— My Lady Nicotine - A Study in Smoke • J. M. Barrie

... grand thief who clomb into God's fold." Under a statute of Richard II. the laborer was forbidden to remove from one part of the kingdom to another, or to otherwise seek to raise the price of his labor. This law stood for centuries, and was reiterated in the seventeenth George II. and the thirty-second George III., along with fixed wages for services rendered. Personal liberty was held to be the privilege of the proprietary class. By a statute ...
— The Golden Censer - The duties of to-day, the hopes of the future • John McGovern

... intentions regarding Panama tolls. We discussed whether it would be better to see some of them individually, or to take them collectively. It was agreed that the latter course was better. It was decided, however, to have Senator Jones poll the Senate in order to find just how it stood before getting the Committee together. The reason for this quick action was in response to your letter urging that something be done before the 10th of February. . ...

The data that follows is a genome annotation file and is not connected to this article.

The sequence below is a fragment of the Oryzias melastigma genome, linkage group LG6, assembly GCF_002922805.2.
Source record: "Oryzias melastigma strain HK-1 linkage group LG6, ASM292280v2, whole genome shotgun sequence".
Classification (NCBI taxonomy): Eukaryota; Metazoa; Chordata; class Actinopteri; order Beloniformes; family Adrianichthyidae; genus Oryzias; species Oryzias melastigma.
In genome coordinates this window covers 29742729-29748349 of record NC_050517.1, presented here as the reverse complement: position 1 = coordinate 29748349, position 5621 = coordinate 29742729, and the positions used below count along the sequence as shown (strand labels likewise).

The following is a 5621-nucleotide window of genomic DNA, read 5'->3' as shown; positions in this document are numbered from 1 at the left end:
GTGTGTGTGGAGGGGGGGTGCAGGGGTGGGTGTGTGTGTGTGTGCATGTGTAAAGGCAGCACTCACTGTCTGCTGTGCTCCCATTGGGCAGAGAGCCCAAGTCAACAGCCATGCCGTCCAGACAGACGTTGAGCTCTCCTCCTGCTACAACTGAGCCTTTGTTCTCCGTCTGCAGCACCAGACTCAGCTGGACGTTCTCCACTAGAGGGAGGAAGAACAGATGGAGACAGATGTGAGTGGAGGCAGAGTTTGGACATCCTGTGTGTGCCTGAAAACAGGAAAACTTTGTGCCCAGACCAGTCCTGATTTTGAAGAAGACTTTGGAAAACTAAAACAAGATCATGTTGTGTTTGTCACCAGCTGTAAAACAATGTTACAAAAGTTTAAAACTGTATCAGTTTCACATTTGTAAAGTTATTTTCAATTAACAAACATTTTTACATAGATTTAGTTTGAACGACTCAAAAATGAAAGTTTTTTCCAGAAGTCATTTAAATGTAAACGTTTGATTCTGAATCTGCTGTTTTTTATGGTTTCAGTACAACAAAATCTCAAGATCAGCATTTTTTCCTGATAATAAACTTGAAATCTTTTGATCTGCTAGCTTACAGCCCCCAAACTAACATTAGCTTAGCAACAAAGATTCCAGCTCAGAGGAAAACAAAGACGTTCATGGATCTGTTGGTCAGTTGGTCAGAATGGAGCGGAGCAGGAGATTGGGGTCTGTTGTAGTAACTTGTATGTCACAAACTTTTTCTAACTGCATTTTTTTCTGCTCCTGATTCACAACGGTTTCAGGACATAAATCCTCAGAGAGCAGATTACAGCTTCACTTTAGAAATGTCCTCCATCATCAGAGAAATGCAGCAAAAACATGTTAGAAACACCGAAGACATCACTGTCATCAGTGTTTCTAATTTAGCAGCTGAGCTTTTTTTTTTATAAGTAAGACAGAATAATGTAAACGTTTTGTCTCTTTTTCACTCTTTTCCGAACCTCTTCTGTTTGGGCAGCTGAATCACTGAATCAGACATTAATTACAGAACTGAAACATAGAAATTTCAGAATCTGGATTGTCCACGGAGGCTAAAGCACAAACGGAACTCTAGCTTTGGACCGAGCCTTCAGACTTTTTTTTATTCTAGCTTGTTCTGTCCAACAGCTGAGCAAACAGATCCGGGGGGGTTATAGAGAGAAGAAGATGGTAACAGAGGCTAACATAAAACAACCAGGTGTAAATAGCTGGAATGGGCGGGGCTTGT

— The Life and Letters of Walter H. Page, Volume I • Burton J. Hendrick

... both to the spot. Do you remember that having scrutinized each other under the gaslight, you exclaimed, "Raymond," and opened your arms to embrace me; then, seeing the cold and reserved attitude of him who stood silently before you, how you changed your mind and went your way, laughing at the mistake but ...
— The Cross of Berny • Emile de Girardin

... lady of the garden was Helen Whitman! whose poetry had impressed him favorably and whose acquaintance he had desired. Helen Whitman—Helen! As he repeated the name his heart stood still,—even in her name he heard the voice of Fate. Helen—the name of the good angel of his boyhood! Were his dreams of "Morella" and of "Ligeia" to come true? Was he to know in reality the miracle he had imagined ...